Improving Memory

In many ways, our memories shape who we are. They make up our internal biographies—the stories we tell ourselves about what we've done with our lives. They tell us who we're connected to, who we've touched during our lives, and who has touched us. In short, our memories are crucial to the essence of who we are as human beings.

That means age-related memory loss can represent a loss of self. It also affects the practical side of life, like getting around the neighborhood or remembering how to contact a loved one. It's not surprising, then, that concerns about declining thinking and memory skills rank among the top fears people have as they age.

What causes some people to lose their memory while others stay sharp as a tack? Genes play a role, but so do choices. Proven ways to protect memory include following a healthy diet, exercising regularly, not smoking, and keeping blood pressure, cholesterol, and blood sugar in check. Living a mentally active life is important, too. Just as muscles grow stronger with use, mental exercise helps keep mental skills and memory in tone.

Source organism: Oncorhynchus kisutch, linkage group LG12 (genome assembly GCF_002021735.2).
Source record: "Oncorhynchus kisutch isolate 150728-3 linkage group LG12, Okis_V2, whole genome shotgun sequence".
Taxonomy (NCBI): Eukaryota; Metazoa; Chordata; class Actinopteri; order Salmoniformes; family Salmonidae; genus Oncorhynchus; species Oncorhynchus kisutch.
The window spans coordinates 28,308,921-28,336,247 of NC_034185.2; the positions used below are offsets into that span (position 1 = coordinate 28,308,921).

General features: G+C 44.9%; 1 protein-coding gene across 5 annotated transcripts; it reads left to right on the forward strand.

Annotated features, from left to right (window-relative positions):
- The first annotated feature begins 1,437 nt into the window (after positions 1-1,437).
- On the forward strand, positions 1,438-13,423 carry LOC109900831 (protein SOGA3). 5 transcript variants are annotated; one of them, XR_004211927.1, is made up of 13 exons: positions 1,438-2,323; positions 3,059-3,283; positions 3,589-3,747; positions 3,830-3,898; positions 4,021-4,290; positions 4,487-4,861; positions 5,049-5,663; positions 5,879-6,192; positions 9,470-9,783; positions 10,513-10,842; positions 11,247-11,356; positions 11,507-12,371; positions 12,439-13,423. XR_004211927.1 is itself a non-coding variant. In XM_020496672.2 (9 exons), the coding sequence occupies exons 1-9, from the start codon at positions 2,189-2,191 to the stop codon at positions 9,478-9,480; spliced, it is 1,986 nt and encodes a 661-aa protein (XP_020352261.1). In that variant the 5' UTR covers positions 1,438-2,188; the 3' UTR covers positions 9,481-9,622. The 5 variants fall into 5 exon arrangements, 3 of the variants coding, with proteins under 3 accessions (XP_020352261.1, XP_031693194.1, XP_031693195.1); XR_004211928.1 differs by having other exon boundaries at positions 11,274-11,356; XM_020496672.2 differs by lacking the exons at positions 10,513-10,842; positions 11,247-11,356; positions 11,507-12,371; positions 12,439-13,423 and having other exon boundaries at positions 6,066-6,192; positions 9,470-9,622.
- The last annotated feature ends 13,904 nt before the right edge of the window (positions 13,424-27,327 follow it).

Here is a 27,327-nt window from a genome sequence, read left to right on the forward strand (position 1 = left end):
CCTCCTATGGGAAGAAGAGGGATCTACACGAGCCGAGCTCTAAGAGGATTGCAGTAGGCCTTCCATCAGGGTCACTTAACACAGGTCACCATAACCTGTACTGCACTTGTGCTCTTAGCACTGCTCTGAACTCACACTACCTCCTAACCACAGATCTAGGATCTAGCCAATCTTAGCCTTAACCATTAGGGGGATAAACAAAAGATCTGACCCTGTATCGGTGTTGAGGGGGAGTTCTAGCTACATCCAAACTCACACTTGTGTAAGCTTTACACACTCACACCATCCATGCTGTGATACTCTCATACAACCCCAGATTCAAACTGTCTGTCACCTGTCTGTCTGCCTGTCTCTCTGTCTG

Are certain kinds of "brain work" more effective than others? Any brain exercise is better than being a mental couch potato. But the activities with the most impact are those that require you to work beyond what is easy and comfortable. Playing endless rounds of solitaire and watching the latest documentary marathon on the History Channel may not be enough. Learning a new language, volunteering, and other activities that strain your brain are better bets.

Improving Memory Articles

More than the usual forgetfulness

Age-related memory loss is common, but forgetting things like significant dates or events could be a sign of mild cognitive impairment, which increases the likelihood of progression to dementia. The problem is that doctors really don't yet have a reliable way of predicting who is going to "progress" to dementia and who isn't. Moreover, memory impairment is a symptom of many conditions that affect older people that are unrelated to Alzheimer's disease. People with mild cognitive impairment are often aware of their memory problems, but self-reporting can be unreliable. Worriers may fret that they're impaired when they're experiencing completely normal forgetfulness, while others with true problems may try to bluff their way through them.  By briefly discussing current events or family matters with a patient, a doctor can sometimes get a sense of the person's memory and cognitive shortcomings. Information from family members and loved ones is extremely important. More »